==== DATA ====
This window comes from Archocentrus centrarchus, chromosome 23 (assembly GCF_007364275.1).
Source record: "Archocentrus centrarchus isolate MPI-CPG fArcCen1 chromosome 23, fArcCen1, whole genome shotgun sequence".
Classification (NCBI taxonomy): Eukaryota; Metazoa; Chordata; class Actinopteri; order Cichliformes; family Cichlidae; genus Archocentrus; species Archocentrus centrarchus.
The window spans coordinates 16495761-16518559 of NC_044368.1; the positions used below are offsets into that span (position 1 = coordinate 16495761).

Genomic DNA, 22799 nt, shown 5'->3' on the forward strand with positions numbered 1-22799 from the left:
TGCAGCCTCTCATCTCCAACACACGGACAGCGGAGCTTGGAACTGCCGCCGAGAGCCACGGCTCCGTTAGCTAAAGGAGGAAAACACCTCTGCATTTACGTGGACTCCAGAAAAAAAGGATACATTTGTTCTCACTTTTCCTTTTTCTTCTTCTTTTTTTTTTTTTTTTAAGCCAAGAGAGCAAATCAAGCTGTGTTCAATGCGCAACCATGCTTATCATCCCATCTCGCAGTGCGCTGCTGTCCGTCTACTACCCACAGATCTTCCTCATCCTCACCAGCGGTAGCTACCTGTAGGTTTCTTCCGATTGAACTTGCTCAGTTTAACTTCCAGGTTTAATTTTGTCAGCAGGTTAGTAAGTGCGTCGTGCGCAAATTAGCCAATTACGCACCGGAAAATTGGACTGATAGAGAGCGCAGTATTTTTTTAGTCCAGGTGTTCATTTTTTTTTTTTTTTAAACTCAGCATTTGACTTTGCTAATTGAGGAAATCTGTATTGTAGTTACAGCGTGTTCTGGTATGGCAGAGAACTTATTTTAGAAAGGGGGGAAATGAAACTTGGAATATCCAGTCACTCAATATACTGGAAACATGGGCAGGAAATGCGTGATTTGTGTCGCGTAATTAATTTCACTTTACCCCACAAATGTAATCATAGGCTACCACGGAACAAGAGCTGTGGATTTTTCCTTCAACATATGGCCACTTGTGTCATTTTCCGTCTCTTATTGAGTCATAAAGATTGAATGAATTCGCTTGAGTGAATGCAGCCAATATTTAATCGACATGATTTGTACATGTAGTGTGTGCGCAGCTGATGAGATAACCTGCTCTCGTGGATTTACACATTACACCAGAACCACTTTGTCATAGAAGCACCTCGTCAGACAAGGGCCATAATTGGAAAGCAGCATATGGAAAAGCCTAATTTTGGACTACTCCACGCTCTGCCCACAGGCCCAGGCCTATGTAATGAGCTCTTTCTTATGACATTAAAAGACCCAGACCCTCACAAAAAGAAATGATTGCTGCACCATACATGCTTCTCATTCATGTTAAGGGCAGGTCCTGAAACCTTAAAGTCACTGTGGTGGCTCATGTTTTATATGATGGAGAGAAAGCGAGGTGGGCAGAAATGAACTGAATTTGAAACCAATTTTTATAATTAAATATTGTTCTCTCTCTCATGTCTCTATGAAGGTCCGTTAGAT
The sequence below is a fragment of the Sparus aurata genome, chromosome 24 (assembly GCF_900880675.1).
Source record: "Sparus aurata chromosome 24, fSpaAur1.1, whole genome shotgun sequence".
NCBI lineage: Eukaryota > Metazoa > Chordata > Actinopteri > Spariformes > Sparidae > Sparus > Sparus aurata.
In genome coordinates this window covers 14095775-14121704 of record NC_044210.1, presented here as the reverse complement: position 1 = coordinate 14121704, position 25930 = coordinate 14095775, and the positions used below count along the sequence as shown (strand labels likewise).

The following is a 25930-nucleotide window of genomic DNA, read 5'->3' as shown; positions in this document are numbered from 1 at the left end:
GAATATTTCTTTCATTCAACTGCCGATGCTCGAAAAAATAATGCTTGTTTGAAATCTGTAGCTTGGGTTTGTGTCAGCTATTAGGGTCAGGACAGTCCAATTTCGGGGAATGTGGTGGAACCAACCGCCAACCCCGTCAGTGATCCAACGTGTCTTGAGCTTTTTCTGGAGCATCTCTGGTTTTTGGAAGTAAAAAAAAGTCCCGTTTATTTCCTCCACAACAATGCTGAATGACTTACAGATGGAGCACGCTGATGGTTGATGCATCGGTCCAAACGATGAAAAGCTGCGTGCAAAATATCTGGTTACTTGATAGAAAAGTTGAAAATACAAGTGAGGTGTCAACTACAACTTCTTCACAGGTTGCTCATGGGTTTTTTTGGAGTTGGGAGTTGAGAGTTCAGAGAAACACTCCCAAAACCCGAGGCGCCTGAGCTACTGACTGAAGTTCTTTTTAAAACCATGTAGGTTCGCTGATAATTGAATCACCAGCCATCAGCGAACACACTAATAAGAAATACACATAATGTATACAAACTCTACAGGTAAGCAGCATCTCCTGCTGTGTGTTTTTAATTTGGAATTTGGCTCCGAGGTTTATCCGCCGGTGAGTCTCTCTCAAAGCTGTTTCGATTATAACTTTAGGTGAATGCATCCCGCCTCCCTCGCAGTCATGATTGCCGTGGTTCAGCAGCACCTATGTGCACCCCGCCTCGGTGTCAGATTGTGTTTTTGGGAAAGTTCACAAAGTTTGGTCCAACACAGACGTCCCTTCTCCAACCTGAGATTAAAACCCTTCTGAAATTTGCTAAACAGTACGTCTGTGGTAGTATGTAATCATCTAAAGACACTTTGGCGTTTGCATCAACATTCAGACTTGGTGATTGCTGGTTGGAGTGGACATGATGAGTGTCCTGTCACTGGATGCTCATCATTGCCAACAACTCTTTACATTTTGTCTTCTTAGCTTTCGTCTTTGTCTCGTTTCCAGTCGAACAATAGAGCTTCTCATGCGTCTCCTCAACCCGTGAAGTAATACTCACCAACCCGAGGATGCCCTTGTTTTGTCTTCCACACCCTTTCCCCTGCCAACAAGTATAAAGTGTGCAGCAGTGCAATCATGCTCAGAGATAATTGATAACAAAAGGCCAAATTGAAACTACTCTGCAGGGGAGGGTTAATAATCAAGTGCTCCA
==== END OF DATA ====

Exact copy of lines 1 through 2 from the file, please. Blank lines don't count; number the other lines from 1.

This window comes from Archocentrus centrarchus, chromosome 23 (assembly GCF_007364275.1).
Source record: "Archocentrus centrarchus isolate MPI-CPG fArcCen1 chromosome 23, fArcCen1, whole genome shotgun sequence".